Opel Ampera plug-in hybrid is among the green stars of the upcoming Geneva auto show.
By Nick Kurczewski, Contributor
When the Geneva auto show opens its doors to the media March 3, the exhibition halls will be jammed with a wider range of smaller, smarter and more fuel-efficient cars than ever before.
Green vehicles were once a sideshow, with headline-grabbing debuts of outrageous supercars and luxury sedans in the main ring at Geneva. But like easy credit and cheap gasoline, those days are gone.
Intelligently designed, fuel-efficient, low-emission vehicles are now the key to survival for the world's car manufacturers.
Even high-end manufacturers like Bentley Motors are getting in on the act. Rather than its usual lineup of sport-tuned touring cars that gulp gasoline the way a band of rugby fans down lager at a pre-game fest, the English luxury brand will unveil a bio-fueled concept -- albeit one with more than 600 horsepower.
Other stars of the show will include the Opel Ampera, the European version of the Chevrolet Volt; Mitsubishi's i-MiEV Sport Air, an electric sports car concept; and the shape-shifting Rinspeed iChange electric vehicle.
Green Car Advisor offers an advance look at these and other soon-to-be-unveiled eco-stars of the Geneva show.
As General Motor's European subsidiary, it makes sense that Opel would get a version of Chevrolet's much-hyped Volt hybrid.
Luckily for Opel, the Ampera also seems to have gotten the good looks in the GM family tree. While the Volt has been criticized for a somewhat bland exterior, the Ampera has a more aggressive and modern design that better lives up to the promise of the state-of-the-art drivetrain.
Like the Chevrolet Volt, the Ampera will be capable of running up to 40 miles on electric power alone, before switching to a small internal combustion engine that recharges the battery pack.
Opel says that the Ampera's lithium-ion battery pack can be charged from a standard European 230-volt outlet.
The Volt slated to arrive in U.S. showrooms near the end of next year, so expect the Ampera to make its European debut in 2011.
Mitsubishi will debut a European version of the i-MiEV electric car it expects to launch in Japan later this year. Both are based on the Japanese company's tiny "i" city car.
The i-MiEV uses a 47-kilowatt (62-horsepower) electric motor that draws power from a 330-volt lithium ion battery pack. Range is estimated at 100 miles.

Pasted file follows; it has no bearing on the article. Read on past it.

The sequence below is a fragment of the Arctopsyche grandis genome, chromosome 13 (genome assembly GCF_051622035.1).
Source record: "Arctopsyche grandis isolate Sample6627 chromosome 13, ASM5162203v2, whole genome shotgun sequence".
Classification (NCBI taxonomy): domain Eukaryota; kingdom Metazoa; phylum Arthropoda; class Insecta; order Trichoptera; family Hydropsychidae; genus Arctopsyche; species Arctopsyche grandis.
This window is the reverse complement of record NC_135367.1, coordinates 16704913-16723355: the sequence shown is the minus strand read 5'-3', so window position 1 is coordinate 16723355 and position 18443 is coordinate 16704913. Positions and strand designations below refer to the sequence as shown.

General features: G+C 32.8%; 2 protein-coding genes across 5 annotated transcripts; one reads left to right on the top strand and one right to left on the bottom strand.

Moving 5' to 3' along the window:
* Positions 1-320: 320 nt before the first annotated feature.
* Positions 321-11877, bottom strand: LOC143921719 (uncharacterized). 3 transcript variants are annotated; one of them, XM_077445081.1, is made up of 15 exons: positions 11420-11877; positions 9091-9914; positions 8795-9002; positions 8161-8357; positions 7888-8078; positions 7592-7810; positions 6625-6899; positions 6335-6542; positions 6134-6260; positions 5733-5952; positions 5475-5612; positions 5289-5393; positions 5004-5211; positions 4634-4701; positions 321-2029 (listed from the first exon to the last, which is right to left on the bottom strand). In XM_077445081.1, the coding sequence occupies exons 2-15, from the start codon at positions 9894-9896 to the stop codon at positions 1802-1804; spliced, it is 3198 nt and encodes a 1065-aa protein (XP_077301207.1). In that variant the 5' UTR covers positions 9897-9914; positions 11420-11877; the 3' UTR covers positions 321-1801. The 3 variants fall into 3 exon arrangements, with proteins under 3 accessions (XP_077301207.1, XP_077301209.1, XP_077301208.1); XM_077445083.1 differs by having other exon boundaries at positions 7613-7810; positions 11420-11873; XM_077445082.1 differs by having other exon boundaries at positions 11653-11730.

The European model will be slightly wider than the Japanese model, and perhaps a bit more powerful -- to cope with European safety standards and higher speed limits.
A U.S. version of the i-MiEV, if we get one -- and we think we will -- is likely to be based on the Euro model.
A sport version of the i-MiEV will also break cover in Geneva.
Very little is known about the concept, called the Sport Air, though we expect it likely will be a closer-to-production version of the huggable-cute i-MiEV Sport concept seen at the Tokyo auto show in 2007.
Not every important green car in Geneva will have an electric motor or hybrid power plant under its hood.
At first glance, the Chevrolet Spark looks like another sharply styled little Euro-hatch.
That's the point.
Frugal and attractive small cars like the Spark are key to the survival of General Motors -- and to weaning many American car buyers from opting for the super-size option in their dealers' showrooms.
The five-door Spark hatchback first appeared as the Beat concept car during the New York auto show in 2007.
The production version looks almost identical to that concept. When it goes on sale in Europe in early 2010, the Spark will feature a choice of economical 1.0- and 1.2-liter 16-valve engines.
U.S. sales are to follow in 2011.
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Tags: Auto Shows, Bentley, Biofuels, Chevrolet, Diesel, Ethanol, Flex-Fuel, General Motors, Green Vehicles, Hybrid, MINI, Mitsubishi, Peugeot, Plug-ins and Electric, Tata, Green Cars at Geneva Auto Show
2009 Geneva Auto Show: A Lot of Green for Snowy Swiss Venue was originally published by Green Car Advisor. Read the full story by clicking here.